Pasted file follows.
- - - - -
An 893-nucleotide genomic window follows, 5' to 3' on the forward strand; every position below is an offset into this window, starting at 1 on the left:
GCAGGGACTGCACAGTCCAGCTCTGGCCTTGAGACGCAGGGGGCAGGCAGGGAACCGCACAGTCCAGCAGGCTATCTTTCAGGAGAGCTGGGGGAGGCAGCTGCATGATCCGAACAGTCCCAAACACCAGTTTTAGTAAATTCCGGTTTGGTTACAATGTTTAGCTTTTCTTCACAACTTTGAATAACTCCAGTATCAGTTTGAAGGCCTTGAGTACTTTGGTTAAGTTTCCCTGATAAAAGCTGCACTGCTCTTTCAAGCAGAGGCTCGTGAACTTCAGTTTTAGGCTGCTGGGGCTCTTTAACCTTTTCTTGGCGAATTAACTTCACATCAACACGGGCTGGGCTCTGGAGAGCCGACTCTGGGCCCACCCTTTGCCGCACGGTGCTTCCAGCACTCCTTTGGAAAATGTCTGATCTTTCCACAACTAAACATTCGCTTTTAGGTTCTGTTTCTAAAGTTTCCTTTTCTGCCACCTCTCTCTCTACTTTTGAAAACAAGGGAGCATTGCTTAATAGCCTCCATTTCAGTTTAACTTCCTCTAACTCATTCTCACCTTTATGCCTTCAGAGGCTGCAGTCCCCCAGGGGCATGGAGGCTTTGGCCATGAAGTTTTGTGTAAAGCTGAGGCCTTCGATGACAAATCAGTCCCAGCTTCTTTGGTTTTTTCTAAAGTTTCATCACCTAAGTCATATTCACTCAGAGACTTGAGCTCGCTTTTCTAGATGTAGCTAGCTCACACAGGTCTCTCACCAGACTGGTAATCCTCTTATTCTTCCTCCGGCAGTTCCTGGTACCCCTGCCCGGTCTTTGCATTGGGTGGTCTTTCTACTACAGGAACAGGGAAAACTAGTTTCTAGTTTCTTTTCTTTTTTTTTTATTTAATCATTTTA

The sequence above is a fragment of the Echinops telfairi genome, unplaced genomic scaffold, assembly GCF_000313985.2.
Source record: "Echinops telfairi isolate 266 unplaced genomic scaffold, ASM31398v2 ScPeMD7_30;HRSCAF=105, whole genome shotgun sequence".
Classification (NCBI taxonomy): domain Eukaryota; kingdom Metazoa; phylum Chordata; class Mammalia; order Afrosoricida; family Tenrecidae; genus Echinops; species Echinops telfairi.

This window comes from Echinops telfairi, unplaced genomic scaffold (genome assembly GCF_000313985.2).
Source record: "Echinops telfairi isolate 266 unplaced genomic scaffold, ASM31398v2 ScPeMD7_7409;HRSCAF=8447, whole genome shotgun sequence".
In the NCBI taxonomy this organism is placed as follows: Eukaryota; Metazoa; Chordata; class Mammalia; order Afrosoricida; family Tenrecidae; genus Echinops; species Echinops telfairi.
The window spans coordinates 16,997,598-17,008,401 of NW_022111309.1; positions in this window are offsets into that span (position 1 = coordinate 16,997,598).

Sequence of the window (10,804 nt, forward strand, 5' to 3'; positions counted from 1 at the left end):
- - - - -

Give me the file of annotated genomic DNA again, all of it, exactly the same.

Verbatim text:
An 893-nucleotide genomic window follows, 5' to 3' on the forward strand; every position below is an offset into this window, starting at 1 on the left:
GCAGGGACTGCACAGTCCAGCTCTGGCCTTGAGACGCAGGGGGCAGGCAGGGAACCGCACAGTCCAGCAGGCTATCTTTCAGGAGAGCTGGGGGAGGCAGCTGCATGATCCGAACAGTCCCAAACACCAGTTTTAGTAAATTCCGGTTTGGTTACAATGTTTAGCTTTTCTTCACAACTTTGAATAACTCCAGTATCAGTTTGAAGGCCTTGAGTACTTTGGTTAAGTTTCCCTGATAAAAGCTGCACTGCTCTTTCAAGCAGAGGCTCGTGAACTTCAGTTTTAGGCTGCTGGGGCTCTTTAACCTTTTCTTGGCGAATTAACTTCACATCAACACGGGCTGGGCTCTGGAGAGCCGACTCTGGGCCCACCCTTTGCCGCACGGTGCTTCCAGCACTCCTTTGGAAAATGTCTGATCTTTCCACAACTAAACATTCGCTTTTAGGTTCTGTTTCTAAAGTTTCCTTTTCTGCCACCTCTCTCTCTACTTTTGAAAACAAGGGAGCATTGCTTAATAGCCTCCATTTCAGTTTAACTTCCTCTAACTCATTCTCACCTTTATGCCTTCAGAGGCTGCAGTCCCCCAGGGGCATGGAGGCTTTGGCCATGAAGTTTTGTGTAAAGCTGAGGCCTTCGATGACAAATCAGTCCCAGCTTCTTTGGTTTTTTCTAAAGTTTCATCACCTAAGTCATATTCACTCAGAGACTTGAGCTCGCTTTTCTAGATGTAGCTAGCTCACACAGGTCTCTCACCAGACTGGTAATCCTCTTATTCTTCCTCCGGCAGTTCCTGGTACCCCTGCCCGGTCTTTGCATTGGGTGGTCTTTCTACTACAGGAACAGGGAAAACTAGTTTCTAGTTTCTTTTCTTTTTTTTTTATTTAATCATTTTA

The sequence above is a fragment of the Echinops telfairi genome, unplaced genomic scaffold, assembly GCF_000313985.2.
Source record: "Echinops telfairi isolate 266 unplaced genomic scaffold, ASM31398v2 ScPeMD7_30;HRSCAF=105, whole genome shotgun sequence".
Classification (NCBI taxonomy): domain Eukaryota; kingdom Metazoa; phylum Chordata; class Mammalia; order Afrosoricida; family Tenrecidae; genus Echinops; species Echinops telfairi.

This window comes from Echinops telfairi, unplaced genomic scaffold (genome assembly GCF_000313985.2).
Source record: "Echinops telfairi isolate 266 unplaced genomic scaffold, ASM31398v2 ScPeMD7_7409;HRSCAF=8447, whole genome shotgun sequence".
In the NCBI taxonomy this organism is placed as follows: Eukaryota; Metazoa; Chordata; class Mammalia; order Afrosoricida; family Tenrecidae; genus Echinops; species Echinops telfairi.
The window spans coordinates 16,997,598-17,008,401 of NW_022111309.1; positions in this window are offsets into that span (position 1 = coordinate 16,997,598).

Sequence of the window (10,804 nt, forward strand, 5' to 3'; positions counted from 1 at the left end):